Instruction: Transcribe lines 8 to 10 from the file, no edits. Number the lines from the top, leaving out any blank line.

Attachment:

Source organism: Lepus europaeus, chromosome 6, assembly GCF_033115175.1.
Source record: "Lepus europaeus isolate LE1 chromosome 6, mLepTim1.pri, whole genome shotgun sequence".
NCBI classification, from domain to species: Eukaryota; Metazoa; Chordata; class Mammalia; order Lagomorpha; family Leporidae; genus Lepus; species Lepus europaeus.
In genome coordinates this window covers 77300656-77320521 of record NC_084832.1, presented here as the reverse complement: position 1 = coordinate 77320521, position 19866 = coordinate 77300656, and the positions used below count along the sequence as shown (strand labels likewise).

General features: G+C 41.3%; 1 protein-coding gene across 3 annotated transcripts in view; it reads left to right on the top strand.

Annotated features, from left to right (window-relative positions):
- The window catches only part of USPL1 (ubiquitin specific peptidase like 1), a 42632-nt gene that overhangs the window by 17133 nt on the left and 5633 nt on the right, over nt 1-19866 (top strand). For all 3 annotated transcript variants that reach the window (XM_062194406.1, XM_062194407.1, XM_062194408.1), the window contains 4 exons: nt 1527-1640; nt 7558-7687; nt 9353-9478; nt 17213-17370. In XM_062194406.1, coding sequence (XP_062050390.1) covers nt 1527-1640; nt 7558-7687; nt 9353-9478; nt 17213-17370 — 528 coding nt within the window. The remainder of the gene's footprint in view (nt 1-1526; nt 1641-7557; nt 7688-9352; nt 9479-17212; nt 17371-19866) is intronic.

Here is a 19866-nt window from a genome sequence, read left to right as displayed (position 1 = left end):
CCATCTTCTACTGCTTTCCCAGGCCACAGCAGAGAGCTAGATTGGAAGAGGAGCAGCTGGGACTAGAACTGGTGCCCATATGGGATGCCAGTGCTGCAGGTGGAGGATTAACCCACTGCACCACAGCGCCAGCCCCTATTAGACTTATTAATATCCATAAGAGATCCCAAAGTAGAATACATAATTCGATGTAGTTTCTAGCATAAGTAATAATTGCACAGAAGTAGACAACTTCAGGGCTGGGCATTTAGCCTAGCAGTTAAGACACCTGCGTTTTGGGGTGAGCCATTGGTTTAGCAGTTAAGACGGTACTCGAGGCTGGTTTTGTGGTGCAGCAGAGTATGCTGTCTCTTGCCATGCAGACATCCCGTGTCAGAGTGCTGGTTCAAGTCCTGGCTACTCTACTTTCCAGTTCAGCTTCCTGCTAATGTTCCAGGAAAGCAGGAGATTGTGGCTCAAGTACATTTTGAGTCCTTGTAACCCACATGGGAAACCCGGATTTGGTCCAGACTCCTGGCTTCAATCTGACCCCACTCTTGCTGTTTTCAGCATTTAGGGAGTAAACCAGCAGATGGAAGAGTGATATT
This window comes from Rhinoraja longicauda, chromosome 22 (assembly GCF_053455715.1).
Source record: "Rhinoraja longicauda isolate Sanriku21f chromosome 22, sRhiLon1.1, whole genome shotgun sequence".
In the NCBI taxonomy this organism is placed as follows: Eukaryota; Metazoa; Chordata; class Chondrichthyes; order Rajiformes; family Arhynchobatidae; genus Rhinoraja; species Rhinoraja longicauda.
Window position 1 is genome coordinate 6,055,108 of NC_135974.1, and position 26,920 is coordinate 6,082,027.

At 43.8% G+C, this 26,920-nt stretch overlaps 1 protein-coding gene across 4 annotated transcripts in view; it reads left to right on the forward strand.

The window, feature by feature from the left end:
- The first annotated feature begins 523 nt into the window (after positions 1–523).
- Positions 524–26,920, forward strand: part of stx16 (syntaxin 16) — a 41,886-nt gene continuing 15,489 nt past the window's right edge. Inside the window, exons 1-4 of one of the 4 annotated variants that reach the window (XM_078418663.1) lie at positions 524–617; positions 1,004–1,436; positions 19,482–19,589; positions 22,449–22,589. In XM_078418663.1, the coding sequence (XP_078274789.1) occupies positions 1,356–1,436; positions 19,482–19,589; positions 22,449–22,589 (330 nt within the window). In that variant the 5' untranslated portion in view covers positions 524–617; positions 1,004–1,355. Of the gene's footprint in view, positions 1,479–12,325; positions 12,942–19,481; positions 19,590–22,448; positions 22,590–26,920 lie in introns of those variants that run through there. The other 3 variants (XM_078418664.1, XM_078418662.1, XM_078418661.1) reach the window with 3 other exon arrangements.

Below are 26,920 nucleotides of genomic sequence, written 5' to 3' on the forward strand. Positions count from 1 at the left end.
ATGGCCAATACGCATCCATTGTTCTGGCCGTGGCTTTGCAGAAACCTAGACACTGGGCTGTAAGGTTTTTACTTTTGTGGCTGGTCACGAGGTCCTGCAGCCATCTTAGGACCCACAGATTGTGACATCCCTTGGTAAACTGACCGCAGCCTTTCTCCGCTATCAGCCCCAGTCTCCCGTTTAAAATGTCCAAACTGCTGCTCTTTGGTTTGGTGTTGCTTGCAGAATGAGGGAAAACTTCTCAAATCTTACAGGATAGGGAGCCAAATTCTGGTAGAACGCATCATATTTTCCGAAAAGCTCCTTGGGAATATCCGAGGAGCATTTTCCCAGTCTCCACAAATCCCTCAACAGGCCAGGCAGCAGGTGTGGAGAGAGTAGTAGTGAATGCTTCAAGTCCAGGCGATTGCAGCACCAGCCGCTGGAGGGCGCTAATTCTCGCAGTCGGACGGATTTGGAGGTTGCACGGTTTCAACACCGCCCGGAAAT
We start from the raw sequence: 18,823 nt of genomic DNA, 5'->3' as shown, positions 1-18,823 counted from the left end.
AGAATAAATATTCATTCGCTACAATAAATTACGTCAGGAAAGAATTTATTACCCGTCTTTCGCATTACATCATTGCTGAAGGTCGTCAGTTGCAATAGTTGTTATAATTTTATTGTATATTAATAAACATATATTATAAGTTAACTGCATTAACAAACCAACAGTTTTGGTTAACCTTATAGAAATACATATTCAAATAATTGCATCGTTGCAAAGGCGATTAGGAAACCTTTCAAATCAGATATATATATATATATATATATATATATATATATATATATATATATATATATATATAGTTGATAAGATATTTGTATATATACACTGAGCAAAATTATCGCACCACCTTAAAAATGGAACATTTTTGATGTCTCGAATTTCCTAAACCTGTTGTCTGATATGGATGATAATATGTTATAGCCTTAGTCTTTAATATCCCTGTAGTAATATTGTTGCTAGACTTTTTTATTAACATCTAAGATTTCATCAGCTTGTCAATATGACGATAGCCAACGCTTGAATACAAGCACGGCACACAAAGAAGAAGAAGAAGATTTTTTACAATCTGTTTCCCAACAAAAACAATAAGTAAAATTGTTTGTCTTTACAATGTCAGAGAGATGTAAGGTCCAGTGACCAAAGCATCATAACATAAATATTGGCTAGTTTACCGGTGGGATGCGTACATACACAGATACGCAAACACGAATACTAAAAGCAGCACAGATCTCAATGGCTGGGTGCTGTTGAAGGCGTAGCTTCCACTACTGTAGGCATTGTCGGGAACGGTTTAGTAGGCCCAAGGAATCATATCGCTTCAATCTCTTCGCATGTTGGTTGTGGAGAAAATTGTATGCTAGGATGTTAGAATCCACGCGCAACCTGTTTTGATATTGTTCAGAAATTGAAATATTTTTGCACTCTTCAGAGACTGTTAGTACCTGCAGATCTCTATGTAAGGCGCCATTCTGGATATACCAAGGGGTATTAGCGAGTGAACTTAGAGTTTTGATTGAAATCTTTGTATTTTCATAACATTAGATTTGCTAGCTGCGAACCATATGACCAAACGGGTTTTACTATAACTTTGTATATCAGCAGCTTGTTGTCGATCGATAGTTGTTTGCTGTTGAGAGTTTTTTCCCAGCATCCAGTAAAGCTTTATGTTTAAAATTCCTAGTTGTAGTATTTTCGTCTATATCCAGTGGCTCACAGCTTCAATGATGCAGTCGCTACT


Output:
Here is a 19866-nt window from a genome sequence, read left to right as displayed (position 1 = left end):
CCATCTTCTACTGCTTTCCCAGGCCACAGCAGAGAGCTAGATTGGAAGAGGAGCAGCTGGGACTAGAACTGGTGCCCATATGGGATGCCAGTGCTGCAGGTGGAGGATTAACCCACTGCACCACAGCGCCAGCCCCTATTAGACTTATTAATATCCATAAGAGATCCCAAAGTAGAATACATAATTCGATGTAGTTTCTAGCATAAGTAATAATTGCACAGAAGTAGACAACTTCAGGGCTGGGCATTTAGCCTAGCAGTTAAGACACCTGCGTTTTGGGGTGAGCCATTGGTTTAGCAGTTAAGACGGTACTCGAGGCTGGTTTTGTGGTGCAGCAGAGTATGCTGTCTCTTGCCATGCAGACATCCCGTGTCAGAGTGCTGGTTCAAGTCCTGGCTACTCTACTTTCCAGTTCAGCTTCCTGCTAATGTTCCAGGAAAGCAGGAGATTGTGGCTCAAGTACATTTTGAGTCCTTGTAACCCACATGGGAAACCCGGATTTGGTCCAGACTCCTGGCTTCAATCTGACCCCACTCTTGCTGTTTTCAGCATTTAGGGAGTAAACCAGCAGATGGAAGAGTGATATT
This window comes from Rhinoraja longicauda, chromosome 22 (assembly GCF_053455715.1).